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The Ninth Report Fees, Gratuities, Perquisites Ireland


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The Ninth Report Fees, Gratuities, Perquisites Ireland

Date of Article: 31/01/1810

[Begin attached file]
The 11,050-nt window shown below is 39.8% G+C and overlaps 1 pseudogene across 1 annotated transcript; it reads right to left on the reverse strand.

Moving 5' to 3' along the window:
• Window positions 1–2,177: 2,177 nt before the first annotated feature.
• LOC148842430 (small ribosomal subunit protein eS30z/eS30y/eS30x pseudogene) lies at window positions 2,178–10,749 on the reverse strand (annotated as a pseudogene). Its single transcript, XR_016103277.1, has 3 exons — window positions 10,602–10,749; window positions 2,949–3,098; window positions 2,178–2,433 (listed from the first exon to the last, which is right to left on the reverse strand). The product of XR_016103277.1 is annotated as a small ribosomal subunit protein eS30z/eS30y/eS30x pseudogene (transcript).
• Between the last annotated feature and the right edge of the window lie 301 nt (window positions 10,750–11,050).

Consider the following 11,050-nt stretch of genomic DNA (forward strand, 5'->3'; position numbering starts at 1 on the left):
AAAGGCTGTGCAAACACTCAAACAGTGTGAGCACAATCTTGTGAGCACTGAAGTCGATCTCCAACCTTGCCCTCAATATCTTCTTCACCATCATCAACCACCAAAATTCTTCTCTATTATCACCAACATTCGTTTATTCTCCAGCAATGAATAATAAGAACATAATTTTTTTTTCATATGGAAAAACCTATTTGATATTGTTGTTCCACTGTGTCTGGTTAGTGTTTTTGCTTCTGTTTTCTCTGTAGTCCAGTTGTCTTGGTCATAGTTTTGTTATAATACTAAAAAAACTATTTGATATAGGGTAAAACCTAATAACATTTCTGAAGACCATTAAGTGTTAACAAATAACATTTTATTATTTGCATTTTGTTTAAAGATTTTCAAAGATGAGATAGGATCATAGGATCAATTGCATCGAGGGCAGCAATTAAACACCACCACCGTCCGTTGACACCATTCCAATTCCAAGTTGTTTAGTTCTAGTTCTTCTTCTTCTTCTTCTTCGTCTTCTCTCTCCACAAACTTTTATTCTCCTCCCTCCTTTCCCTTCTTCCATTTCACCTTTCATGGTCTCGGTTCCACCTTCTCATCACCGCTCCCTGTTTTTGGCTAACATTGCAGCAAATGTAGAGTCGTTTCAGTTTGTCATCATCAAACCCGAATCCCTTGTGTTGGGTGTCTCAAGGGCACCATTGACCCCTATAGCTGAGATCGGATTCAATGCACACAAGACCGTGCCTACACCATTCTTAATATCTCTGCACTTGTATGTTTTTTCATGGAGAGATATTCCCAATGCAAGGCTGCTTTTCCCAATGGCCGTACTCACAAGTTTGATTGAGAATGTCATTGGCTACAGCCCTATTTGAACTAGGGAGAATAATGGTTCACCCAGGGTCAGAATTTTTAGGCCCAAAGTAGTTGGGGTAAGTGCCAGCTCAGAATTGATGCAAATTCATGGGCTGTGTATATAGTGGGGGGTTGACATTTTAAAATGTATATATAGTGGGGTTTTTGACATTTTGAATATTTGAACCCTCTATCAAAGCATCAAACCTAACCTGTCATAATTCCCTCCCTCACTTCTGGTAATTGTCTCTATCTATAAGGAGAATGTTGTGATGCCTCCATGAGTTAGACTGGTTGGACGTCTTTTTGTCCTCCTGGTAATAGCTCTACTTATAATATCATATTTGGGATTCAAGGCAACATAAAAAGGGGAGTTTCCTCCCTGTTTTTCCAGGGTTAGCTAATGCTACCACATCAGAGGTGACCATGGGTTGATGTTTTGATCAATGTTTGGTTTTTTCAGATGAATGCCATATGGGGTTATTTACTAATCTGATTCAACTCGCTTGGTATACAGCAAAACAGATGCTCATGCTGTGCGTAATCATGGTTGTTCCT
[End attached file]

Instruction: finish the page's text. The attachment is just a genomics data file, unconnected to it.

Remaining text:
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Ill' II 3j - ( Ireland.)— Ninth REPORT OF THE COMMISSIONERS [ Appx. viz. Letters for Dublin, Letters for the'Country p& ffing through Dublin to be forwarded by that night's Mail, and Letters for Great Britain or parting through it, to be forwarded by the Britifh Mail. The Dublin delivery of General Poft Letters is divided into fifteen Walks, the Alphabet and the Penny Poll ; to each Walk is attached, in proportion to its extent, a certain number of Letter Carriers, each of whom gives fecurity to the amount of ic 2CO. to account for the Poftage charged againft him, buUie who is felefted to be head Letter Carrier of the Walk, is held generally refponlible for the whole I'oftage of his Walk. The Officers of the Alphabet and Penny Poll, and the head Letter Carrier of each Walk attend, every morning at the Inland Office, and receive from within the Letters belonging to their refpec- tive divifions, and after having reckoned the amount of the Poftage, and found it to agree with the charge made up by the Sorting Clerk, they carry them away for delivery; but previous to the Letters leaving the Office, the amount of the charge againft each Walk, the Alphabet and Penny Poll, is entered in books kept for that purpofe, and in fheets. Thefe fheets are fent to the Treafurer's Office, and a daily Return is made to the Accountant General of the total amount of the Poftage charge arifing from the Mails brought into the Inland Office, and of its difpofal, flating the amount to be forwarded, and the amount fent outTor delivery, diftinguifhing the charge againft each Walk, the Alphabet and the Penny Poft. A Report is alfo made every day to the Poftmafters General and the Secretary, figned by Examinant and the Deputy Comptroller, of the principal tranfaftions of the Poft Office cn the preceeding evening and on the morning of the day on which it is made. In the evening fide it ftates the arrival of Englifh Mails, the amount of Poftage on the. paid and unpaid Letters refpec- tively in the Mails difpatched Inland, the names of the afting Clerks of the Roads on duty, the Officers abfent, and the extra- probationers on duty in their places, the hour at whicheach Mail Coach was difpatched, and the whole number of Letters outwards; in the morning fide, the Report ftates the Englifh Mails arrived or clue, the hour of arrival of the Mail Coaches, • noting the bags not arrived, if any, the whole amount of Letters inward.--, and advances - thereon, the amount of Poftage delivered to Letter Carriers, the hour at which the laft charge was delivered, the hour of difpatching the Letter Carriers, and the hour at which the preceding day's delivery in Dublin was finifhed, the Officers abfent, and the extra- probationers on duty in their places. In refpect to poft- paid Letters ( which are generally fuppofed to contain property), and Letters delivered to the Deputies as Money Letters, greater precaution is taken than in ordinary cafes, both as to their difpatch from the Country and their delivery in Dublin ; the Deputy Poftmnfter enters the addrefs of each poft- paid Letter on the back of the Letter Bill, and on the arrival of the Mail, the Sorting Clerk who opens the bag com- pares the poft- paid Letters it contains with fuch entry, and hands them to the Infpe& or of Letter Carriers, with a ticket of their number, which if found to be correcl he figns and re- turns ; the fnfpe£ tor then enters in a book the number of fuch Letters received from each Sorting Clerk, and forts thera to the different Wafks, making a particular entry of the num- ber given fo each head Letter Carrier. By the head Letter Carriers they are divided among the alfiftant Letter Carriers, each of whom enters in a book the addreffes of the Letters he receives. The addrefies of Letters delivered to the Deputies in the Country as Money Let- ters, are entered 011 the front of the Deputy Poftmafters Letter Bill, which calls the attention of the Sorting Clerk move immediately to them. He takes fuch Letters to the Infpefcfor of Franks, who is appointed to this duty, and who en examining and comparing them with the entry on the Letter Bill, figns his name to it, as a difcharge to the Officer who opened the bag ; he then enters the addreffes of the Letters in a book, and hands them to the individual Letter Carrier who is to deliver them, and takes his fignaturein his book as his difcharge for fuch Letters, giving him at the fame time a printed receipt to be figned by the perfons to whom the Letters are addrefled; this receipt remains in the Letter Carriers hands as a voucher of the regular delivery of the Letters. The Britifh Letters addrefled Inland are fent from the Britifh Mail Office to the Inland Office, in fealed bags forted for each Road; the Letters from the receiving houfes come in at half- paft five 111 the evening, the Letter Carriers come in at half- paft fix with the Letters which they colfeft by ringing their bells, and at feven the Poft Office is clofed ; during fifteen minutes after feven, Letters are received at threepence each, which is the perquifite of the mefiengers. From that time while the Mail remains in the Office, Letters are received at half- a- crown and threepence each, the half- crown being the perquifite of the Officer who makes up and feals the bag, and the threepence that of the Meftenger. The Letters for difpatch outwards are divided into fix divifions, cor- refponding with the Poft Office divifions of the Country, and when taxed are clafled accord- ing to the Poft Towns in each divifion to which they belong, and with the Mail is tranf- mitted to each Poftmafter ; a Letter Bill or Docket, fpecifying the amount of the Poftagc charged on the Letters it contains, and a fheet containing the amount of the charge againft each Poft Town, is returned to the Letter Bill Office. This Docket the Deputy Poftmafter iu required to return to the Inland Office by the next Mail, ftating the a& ual amount of the charge 011 the Letters received therewith, and cf any increafe arifing from an advance of Poftage on fuch as had been undercharged; from the Inland Office the Docket is fent to the Letter Bill Office. Owing to the celerity with which the Letters are forted and the Mails - made up, fome difference unavoidably occurs between the amount of the Portage ftatcd in the Docket on the difpatch of the Mails, and that admitted by the Poftmafter; the charge therefore againft him is always made from his own ftatement of the Account; but when allow- ances for overcharges arc frequently claimed by the fame Postmaster, fraud is suspected, and meafures are taken for its difcovery. Examinant receives a return from the Dead Letter Office .- of all Letters inif- fent to Deputies and for which they claim credit, and the Sorting Clerk by whom each Letter was mif- fent is fined. Letters addrefled to individuals in the Country who rMCome to Dublin, are_ flopped at the Inland Office if they defire it, for any period . they may be lefidcnt